• A business stakes analysis stage that allows for the classification of resources dedicated to a company’s key processes. The risk analysis should be centered on critical assets. This stage requires the participation of operational management and is based on the cartography of the Information Systems’ four layers: business, functional, applicative and technical.
  • In the vulnerability diagnosis stage, the possible threats that could occur (potentiality and impact) are identified, assessed, and the acceptable risks are differentiated from the unacceptable ones. This stage rests on an analysis of transverse processes and requires the participation of central departments (IT, HR, the legal division…).
  • A risk treatment stage in which the risks can be reduced, transferred, avoided or accepted according to criteria defined beforehand.
  • A stage of planning, managing and implementing adapted controlling processes that measure the effectiveness of the ISMS.
  • The model’s ultimate stage is of improvement. It is important to take into account on a regular basis the changing context of an organization, and to alter a policy if necessary, based on a company’s strategic objectives and to review the risk analysis. A new iteration of the various preceding stages will allow for the refinement of this risk management model.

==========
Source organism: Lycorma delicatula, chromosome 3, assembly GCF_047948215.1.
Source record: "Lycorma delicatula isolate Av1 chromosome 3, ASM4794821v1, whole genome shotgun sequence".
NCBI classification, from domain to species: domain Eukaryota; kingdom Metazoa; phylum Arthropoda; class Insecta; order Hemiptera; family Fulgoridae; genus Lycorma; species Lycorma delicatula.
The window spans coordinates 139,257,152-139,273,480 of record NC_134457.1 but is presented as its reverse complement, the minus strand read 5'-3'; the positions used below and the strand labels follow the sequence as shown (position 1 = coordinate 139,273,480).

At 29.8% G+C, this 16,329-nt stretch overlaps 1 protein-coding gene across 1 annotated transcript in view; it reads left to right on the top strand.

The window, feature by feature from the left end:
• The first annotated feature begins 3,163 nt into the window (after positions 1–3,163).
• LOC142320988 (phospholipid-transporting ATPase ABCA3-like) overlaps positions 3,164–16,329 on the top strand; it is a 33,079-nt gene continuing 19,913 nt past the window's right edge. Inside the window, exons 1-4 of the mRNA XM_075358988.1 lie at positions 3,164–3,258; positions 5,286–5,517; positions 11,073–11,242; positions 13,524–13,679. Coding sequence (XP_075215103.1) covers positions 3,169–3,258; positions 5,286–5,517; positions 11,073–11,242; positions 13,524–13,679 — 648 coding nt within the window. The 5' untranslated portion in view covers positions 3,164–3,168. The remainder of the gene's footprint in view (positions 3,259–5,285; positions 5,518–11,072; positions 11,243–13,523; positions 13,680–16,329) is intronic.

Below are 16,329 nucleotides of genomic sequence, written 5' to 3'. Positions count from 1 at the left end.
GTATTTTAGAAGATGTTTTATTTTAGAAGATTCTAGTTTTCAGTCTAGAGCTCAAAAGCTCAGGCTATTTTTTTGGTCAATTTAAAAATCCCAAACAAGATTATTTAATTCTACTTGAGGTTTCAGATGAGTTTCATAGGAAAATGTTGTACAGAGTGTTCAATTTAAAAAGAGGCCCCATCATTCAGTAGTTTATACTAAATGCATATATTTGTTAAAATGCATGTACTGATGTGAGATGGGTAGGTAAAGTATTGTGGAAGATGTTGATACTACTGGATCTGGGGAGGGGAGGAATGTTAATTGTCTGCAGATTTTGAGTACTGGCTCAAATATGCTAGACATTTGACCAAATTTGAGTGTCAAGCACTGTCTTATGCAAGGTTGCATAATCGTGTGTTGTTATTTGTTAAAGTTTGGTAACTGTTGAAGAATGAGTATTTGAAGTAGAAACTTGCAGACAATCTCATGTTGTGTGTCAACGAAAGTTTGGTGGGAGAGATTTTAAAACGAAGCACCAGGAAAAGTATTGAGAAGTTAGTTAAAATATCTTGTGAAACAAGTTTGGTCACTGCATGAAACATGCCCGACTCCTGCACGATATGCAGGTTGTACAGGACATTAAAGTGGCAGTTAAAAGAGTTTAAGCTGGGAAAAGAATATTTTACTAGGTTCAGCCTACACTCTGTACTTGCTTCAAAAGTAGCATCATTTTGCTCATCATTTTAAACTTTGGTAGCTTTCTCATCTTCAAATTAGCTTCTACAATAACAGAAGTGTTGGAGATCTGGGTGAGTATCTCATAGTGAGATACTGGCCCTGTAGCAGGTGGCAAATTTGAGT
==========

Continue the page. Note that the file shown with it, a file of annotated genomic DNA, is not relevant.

No organization can maintain its activity and eliminate all risks. On the contrary, taking risks creates value as long as their management is optimized and allows for risk identification and assessment. A company can thus define, with full knowledge of the facts, new opportunities and offer new products with controlled risks and optimal tariffs, which leads to better positioning in the market. The point is not to deter but rather to facilitate risk-taking while arbitrating between risk and performance.